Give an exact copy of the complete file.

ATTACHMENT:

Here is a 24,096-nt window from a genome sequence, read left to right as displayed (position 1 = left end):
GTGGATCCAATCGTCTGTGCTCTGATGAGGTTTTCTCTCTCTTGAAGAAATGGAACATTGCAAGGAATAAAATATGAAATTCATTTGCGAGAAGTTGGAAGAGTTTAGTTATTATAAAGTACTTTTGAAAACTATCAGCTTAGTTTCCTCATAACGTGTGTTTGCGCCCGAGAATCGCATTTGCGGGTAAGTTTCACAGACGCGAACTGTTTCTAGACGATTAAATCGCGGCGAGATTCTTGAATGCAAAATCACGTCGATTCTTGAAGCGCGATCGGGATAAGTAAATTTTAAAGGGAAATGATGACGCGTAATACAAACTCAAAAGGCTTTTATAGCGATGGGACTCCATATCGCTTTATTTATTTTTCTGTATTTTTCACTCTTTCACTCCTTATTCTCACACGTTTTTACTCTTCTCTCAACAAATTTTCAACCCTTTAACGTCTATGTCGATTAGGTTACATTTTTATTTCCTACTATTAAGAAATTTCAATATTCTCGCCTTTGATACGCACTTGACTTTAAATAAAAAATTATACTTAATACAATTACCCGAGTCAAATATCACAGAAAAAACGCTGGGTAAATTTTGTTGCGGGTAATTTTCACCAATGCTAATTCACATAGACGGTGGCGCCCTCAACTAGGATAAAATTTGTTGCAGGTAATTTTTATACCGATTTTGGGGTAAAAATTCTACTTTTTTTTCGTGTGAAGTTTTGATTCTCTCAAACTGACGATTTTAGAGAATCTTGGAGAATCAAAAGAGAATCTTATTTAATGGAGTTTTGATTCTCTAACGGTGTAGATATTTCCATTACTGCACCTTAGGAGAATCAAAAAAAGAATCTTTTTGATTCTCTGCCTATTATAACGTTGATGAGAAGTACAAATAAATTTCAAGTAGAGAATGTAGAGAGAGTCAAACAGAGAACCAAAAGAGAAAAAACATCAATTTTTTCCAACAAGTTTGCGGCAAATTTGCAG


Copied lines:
Here is a 24,096-nt window from a genome sequence, read left to right as displayed (position 1 = left end):
GTGGATCCAATCGTCTGTGCTCTGATGAGGTTTTCTCTCTCTTGAAGAAATGGAACATTGCAAGGAATAAAATATGAAATTCATTTGCGAGAAGTTGGAAGAGTTTAGTTATTATAAAGTACTTTTGAAAACTATCAGCTTAGTTTCCTCATAACGTGTGTTTGCGCCCGAGAATCGCATTTGCGGGTAAGTTTCACAGACGCGAACTGTTTCTAGACGATTAAATCGCGGCGAGATTCTTGAATGCAAAATCACGTCGATTCTTGAAGCGCGATCGGGATAAGTAAATTTTAAAGGGAAATGATGACGCGTAATACAAACTCAAAAGGCTTTTATAGCGATGGGACTCCATATCGCTTTATTTATTTTTCTGTATTTTTCACTCTTTCACTCCTTATTCTCACACGTTTTTACTCTTCTCTCAACAAATTTTCAACCCTTTAACGTCTATGTCGATTAGGTTACATTTTTATTTCCTACTATTAAGAAATTTCAATATTCTCGCCTTTGATACGCACTTGACTTTAAATAAAAAATTATACTTAATACAATTACCCGAGTCAAATATCACAGAAAAAACGCTGGGTAAATTTTGTTGCGGGTAATTTTCACCAATGCTAATTCACATAGACGGTGGCGCCCTCAACTAGGATAAAATTTGTTGCAGGTAATTTTTATACCGATTTTGGGGTAAAAATTCTACTTTTTTTTCGTGTGAAGTTTTGATTCTCTCAAACTGACGATTTTAGAGAATCTTGGAGAATCAAAAGAGAATCTTATTTAATGGAGTTTTGATTCTCTAACGGTGTAGATATTTCCATTACTGCACCTTAGGAGAATCAAAAAAAGAATCTTTTTGATTCTCTGCCTATTATAACGTTGATGAGAAGTACAAATAAATTTCAAGTAGAGAATGTAGAGAGAGTCAAACAGAGAACCAAAAGAGAAAAAACATCAATTTTTTCCAACAAGTTTGCGGCAAATTTGCAG